A suspicious letter addressed to Republican Sen. Roger Wicker of Mississippi twice tested positive for the poison Ricin.
One law enforcement official said evidence of ricin appeared on two preliminary field tests of the letter, although such results are not deemed conclusive without further testing. The official spoke to the Associated Press on condition of anonymity because the investigation remains active.
In a statement issued Tuesday, Wicker thanked law enforcement officials for their response.
“This matter is part of an ongoing investigation by the United States Capitol Police and FBI. I want to thank our law enforcement officials for their hard work and diligence in keeping those of us who work in the Capitol complex safe," Wicker said. "Gayle and I appreciate everyone’s thoughts and prayers.”
Sen. Claire McCaskill of Missouri said authorities have a suspect in the fast-moving ricin case, but she did not say if an arrest had been made. She added the letter was from an individual who frequently writes lawmakers.
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The FBI and U.S. Capitol Police are both investigating. Both declined to comment.
McCaskill told CNN that the suspect letter never made it to the Capitol. "It was caught in the screening facility. That's why we have an off-site screening facility for mail," she said, according to the Raycom News Network.
The Obama administration has expressed concern in the past that a dangerous regional arm of al-Qaida was trying to produce the deadly poison ricin to use in attacks against the United States.
Citing unnamed intelligence officials and classified intelligence reports, The New York Times has also reported in the past that an al-Qaida affiliate in Yemen was trying to acquire large quantities of castor beans, used to produce ricin.
The publication said the apparent intent was to pack the poison around small explosives that could be exploded to disperse the ricin, a white powdery substance so deadly that a speck can kill if inhaled or taken into the bloodstream.
Wicker, 61, was appointed to the Senate in 2007 and won election to a full term two years ago. He previously served a dozen years in the House.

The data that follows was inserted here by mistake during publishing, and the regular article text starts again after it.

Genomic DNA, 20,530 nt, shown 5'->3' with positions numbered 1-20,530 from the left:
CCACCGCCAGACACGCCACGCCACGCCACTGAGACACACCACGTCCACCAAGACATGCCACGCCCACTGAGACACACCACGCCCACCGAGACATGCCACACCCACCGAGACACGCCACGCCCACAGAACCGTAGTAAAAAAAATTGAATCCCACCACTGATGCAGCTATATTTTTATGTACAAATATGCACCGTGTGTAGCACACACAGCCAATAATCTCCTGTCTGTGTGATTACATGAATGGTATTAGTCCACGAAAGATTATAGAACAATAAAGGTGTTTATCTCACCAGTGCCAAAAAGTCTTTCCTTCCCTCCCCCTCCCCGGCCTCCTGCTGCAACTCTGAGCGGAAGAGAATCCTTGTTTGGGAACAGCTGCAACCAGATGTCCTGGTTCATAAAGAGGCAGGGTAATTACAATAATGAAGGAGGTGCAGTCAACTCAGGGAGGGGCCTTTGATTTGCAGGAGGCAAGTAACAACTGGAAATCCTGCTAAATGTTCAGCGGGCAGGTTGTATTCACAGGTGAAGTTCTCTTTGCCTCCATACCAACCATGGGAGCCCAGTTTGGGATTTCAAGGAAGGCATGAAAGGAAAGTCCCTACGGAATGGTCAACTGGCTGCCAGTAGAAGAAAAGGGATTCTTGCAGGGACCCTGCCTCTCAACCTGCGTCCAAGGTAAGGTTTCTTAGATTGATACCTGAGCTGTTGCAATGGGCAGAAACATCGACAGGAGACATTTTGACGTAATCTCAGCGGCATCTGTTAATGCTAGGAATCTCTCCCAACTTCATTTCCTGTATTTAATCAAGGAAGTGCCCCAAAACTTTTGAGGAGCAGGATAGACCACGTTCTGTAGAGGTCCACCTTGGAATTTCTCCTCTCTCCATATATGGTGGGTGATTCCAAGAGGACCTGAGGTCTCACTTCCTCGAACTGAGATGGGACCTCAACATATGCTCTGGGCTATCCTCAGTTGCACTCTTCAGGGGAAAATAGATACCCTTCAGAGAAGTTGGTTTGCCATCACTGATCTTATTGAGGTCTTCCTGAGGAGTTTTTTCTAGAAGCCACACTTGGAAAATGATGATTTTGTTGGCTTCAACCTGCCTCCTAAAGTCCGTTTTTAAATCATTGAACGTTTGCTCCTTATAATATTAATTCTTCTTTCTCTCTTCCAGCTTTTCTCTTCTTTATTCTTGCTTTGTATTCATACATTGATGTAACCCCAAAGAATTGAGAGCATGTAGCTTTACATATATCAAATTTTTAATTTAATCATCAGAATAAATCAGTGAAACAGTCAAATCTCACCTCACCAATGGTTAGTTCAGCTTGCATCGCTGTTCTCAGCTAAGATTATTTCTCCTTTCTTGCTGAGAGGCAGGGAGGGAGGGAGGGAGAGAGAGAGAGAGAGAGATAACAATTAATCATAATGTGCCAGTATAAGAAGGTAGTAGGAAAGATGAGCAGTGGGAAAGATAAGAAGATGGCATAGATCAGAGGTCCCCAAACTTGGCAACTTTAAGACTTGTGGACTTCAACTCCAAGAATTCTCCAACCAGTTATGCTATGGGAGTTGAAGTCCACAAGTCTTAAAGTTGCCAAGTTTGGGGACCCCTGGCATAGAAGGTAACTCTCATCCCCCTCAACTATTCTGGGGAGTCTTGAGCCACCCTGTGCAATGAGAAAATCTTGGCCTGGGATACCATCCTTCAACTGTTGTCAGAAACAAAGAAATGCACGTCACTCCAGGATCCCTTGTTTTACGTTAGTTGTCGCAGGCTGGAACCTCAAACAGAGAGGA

He has a solidly conservative voting record, so much so that he drew notice last week when he voted to allow debate to begin on controversial gun legislation in the Senate. "I cast this vote at the request of the National Rifle Association, of which I am a member," he said in a statement at the time that added he has a 100 percent voting record in favor of Second Amendment rights.
In 2004 ricin was found in the Dirksen Senate Office Building office of then Senate Majority Leader Bill Frist. The building and two others were closed for a week as crews tested some 1,300 air and surface samples, but “only a few” taken from Frist’s office tested positive for ricin.
Terrance W. Gainer, the Senate sergeant-at-arms, said in an emailed message to Senate offices that the envelope to Wicker had no obviously suspicious outside markings and lacked a return address. It bore a postmark from Memphis, Tenn.
The U.S. Senate's chief security office said on Tuesday that the Senate's mail facility will be closed for the next two to three days pending further investigation.
The FBI, the Capitol Police and other agencies are involved in the investigation, the Senate Sergeant at Arms said in an email to Senate employees.
On Monday, Wicker tweeted his condolences to those caught up in the attack on the Boston Marathon.
"I am saddened to learn the tragic news in Boston. My thoughts and prayers are with the runners, families, and first responders," the senator tweeted.
Reuters and the Associated Press contributed to this report.
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